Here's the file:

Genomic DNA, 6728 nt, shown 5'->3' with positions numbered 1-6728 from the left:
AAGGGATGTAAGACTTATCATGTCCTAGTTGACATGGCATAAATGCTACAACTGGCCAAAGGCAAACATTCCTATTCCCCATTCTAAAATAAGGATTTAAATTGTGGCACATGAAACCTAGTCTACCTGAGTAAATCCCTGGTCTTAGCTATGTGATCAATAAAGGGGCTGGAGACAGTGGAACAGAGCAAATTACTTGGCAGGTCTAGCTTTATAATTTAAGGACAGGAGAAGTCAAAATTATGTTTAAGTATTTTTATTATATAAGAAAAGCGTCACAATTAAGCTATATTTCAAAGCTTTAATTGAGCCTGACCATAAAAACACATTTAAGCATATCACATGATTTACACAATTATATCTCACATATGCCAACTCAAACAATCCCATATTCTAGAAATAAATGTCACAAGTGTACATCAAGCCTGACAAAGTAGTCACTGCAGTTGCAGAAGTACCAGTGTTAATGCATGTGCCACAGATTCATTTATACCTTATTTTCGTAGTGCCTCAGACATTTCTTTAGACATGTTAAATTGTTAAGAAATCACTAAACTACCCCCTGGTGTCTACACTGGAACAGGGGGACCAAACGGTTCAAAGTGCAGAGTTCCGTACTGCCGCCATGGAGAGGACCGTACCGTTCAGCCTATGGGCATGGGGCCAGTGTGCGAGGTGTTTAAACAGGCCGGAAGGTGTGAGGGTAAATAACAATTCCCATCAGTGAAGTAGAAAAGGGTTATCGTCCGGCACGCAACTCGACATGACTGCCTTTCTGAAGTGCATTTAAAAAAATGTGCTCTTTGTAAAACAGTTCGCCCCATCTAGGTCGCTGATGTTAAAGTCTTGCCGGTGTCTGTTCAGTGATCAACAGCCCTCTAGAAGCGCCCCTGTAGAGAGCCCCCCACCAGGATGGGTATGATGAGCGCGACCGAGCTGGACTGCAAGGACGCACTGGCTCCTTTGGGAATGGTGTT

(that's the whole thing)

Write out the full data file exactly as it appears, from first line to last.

Genomic DNA, 6728 nt, shown 5'->3' with positions numbered 1-6728 from the left:
AAGGGATGTAAGACTTATCATGTCCTAGTTGACATGGCATAAATGCTACAACTGGCCAAAGGCAAACATTCCTATTCCCCATTCTAAAATAAGGATTTAAATTGTGGCACATGAAACCTAGTCTACCTGAGTAAATCCCTGGTCTTAGCTATGTGATCAATAAAGGGGCTGGAGACAGTGGAACAGAGCAAATTACTTGGCAGGTCTAGCTTTATAATTTAAGGACAGGAGAAGTCAAAATTATGTTTAAGTATTTTTATTATATAAGAAAAGCGTCACAATTAAGCTATATTTCAAAGCTTTAATTGAGCCTGACCATAAAAACACATTTAAGCATATCACATGATTTACACAATTATATCTCACATATGCCAACTCAAACAATCCCATATTCTAGAAATAAATGTCACAAGTGTACATCAAGCCTGACAAAGTAGTCACTGCAGTTGCAGAAGTACCAGTGTTAATGCATGTGCCACAGATTCATTTATACCTTATTTTCGTAGTGCCTCAGACATTTCTTTAGACATGTTAAATTGTTAAGAAATCACTAAACTACCCCCTGGTGTCTACACTGGAACAGGGGGACCAAACGGTTCAAAGTGCAGAGTTCCGTACTGCCGCCATGGAGAGGACCGTACCGTTCAGCCTATGGGCATGGGGCCAGTGTGCGAGGTGTTTAAACAGGCCGGAAGGTGTGAGGGTAAATAACAATTCCCATCAGTGAAGTAGAAAAGGGTTATCGTCCGGCACGCAACTCGACATGACTGCCTTTCTGAAGTGCATTTAAAAAAATGTGCTCTTTGTAAAACAGTTCGCCCCATCTAGGTCGCTGATGTTAAAGTCTTGCCGGTGTCTGTTCAGTGATCAACAGCCCTCTAGAAGCGCCCCTGTAGAGAGCCCCCCACCAGGATGGGTATGATGAGCGCGACCGAGCTGGACTGCAAGGACGCACTGGCTCCTTTGGGAATGGTGTT